I'm a huge proponent of designing your code around the data, rather than the other way around [...] I will, in fact, claim that the difference between a bad programmer and a good one is whether he considers his code or his data structures more important. Bad programmers worry about the code. Good programmers worry about data structures and their relationships.
Nobody should start to undertake a large project. You start with a small trivial project, and you should never expect it to get large. If you do, you'll just overdesign and generally think it is more important than it likely is at that stage. Or worse, you might be scared away by the sheer size of the work you envision. So start small, and think about the details. Don't think about some big picture and fancy design. If it doesn't solve some fairly immediate need, it's almost certainly over-designed. And don't expect people to jump in and help you. That's not how these things work. You need to get something half-way useful first, and then others will say "hey, that almost works for me", and they'll get involved in the project.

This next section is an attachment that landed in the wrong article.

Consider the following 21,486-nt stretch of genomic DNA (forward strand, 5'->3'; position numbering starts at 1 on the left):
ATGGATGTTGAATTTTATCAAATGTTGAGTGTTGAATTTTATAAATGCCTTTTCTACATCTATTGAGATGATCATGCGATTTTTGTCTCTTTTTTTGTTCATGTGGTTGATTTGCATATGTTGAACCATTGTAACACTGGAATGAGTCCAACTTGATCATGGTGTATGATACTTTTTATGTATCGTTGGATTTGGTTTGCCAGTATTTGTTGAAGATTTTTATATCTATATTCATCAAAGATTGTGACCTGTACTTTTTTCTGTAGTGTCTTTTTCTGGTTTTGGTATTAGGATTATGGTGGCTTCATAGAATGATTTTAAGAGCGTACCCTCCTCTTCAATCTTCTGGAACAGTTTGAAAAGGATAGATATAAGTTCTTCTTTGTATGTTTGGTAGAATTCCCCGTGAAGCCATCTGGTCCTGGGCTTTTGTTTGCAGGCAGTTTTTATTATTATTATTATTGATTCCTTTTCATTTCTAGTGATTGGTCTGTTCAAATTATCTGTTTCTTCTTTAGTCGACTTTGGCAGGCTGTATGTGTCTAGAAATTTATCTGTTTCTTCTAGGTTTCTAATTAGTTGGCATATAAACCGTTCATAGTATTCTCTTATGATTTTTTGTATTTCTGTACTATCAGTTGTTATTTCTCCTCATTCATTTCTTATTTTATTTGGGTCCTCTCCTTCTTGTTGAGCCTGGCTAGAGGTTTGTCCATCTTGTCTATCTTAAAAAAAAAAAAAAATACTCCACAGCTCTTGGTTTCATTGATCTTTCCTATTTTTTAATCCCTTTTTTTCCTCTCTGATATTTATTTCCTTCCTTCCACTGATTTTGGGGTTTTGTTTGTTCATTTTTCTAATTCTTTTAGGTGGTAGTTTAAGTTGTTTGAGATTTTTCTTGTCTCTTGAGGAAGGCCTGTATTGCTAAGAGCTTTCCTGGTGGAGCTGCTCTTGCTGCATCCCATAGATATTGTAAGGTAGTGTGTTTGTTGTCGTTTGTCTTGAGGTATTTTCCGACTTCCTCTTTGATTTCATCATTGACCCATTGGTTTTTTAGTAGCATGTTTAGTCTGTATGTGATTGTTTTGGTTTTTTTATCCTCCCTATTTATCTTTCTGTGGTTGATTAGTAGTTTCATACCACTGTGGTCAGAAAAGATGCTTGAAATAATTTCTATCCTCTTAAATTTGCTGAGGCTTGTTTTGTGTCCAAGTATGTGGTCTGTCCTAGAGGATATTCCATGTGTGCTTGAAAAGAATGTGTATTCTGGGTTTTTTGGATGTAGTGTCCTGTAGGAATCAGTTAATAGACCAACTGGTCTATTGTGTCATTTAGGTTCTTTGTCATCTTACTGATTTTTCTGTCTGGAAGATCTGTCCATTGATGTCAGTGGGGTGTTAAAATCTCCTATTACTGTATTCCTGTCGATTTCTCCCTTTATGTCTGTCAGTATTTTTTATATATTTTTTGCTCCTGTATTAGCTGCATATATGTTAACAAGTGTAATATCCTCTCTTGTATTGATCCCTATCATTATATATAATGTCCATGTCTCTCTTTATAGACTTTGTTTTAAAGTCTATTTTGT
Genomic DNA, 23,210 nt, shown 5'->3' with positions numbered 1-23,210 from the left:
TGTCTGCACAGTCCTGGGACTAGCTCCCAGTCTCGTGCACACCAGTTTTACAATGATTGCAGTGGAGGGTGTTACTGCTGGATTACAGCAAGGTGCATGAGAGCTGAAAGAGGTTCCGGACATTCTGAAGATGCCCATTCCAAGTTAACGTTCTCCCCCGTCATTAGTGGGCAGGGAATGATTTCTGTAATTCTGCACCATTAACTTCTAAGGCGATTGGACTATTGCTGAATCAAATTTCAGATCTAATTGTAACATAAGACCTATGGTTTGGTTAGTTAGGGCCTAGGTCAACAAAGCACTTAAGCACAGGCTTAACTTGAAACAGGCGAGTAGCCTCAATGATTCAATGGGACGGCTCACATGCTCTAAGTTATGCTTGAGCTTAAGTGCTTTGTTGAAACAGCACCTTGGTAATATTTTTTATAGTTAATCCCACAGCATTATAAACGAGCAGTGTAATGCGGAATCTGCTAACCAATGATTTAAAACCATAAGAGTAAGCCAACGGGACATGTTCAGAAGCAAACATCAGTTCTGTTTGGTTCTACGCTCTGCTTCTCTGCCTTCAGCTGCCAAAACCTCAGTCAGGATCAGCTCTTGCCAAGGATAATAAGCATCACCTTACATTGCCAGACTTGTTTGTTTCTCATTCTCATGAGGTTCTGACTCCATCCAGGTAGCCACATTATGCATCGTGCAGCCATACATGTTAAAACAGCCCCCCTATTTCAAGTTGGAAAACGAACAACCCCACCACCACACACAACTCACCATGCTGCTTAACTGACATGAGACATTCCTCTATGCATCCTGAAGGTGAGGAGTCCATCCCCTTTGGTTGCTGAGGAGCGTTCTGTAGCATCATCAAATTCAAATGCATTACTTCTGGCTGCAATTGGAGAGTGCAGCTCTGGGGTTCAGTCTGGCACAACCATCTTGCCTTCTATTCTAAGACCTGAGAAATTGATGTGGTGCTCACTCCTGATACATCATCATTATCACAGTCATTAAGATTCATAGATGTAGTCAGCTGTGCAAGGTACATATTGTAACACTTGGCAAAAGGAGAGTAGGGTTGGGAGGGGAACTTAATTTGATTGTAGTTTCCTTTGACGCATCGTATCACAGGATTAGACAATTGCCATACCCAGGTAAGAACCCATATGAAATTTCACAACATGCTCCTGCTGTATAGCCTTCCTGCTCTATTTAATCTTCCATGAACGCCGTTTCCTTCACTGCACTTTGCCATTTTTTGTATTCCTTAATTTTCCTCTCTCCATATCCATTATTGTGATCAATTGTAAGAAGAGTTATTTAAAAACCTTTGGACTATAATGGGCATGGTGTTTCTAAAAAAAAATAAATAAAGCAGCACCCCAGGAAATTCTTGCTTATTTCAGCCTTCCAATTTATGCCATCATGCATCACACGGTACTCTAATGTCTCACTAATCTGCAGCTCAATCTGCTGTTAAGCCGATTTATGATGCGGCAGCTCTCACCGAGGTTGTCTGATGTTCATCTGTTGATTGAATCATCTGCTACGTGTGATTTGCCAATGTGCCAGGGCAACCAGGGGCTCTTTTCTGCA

Talk is cheap. Show me the code.
Learn the rules like a pro, so you can break them like an artist.
Enlightenment is probably antithetical to impatience.
People who want to learn are, however, always welcome. People who respect knowledge, know what it costs to acquire it. People who do not know its costs will generally not respect it, either.
Free software is the world's most advanced technical education system. It allows anybody, anywhere in the world, to get to the state of the art in anything computers can be made to do, by reading what is fully available, by experimenting with it and by sharing the consequences freely.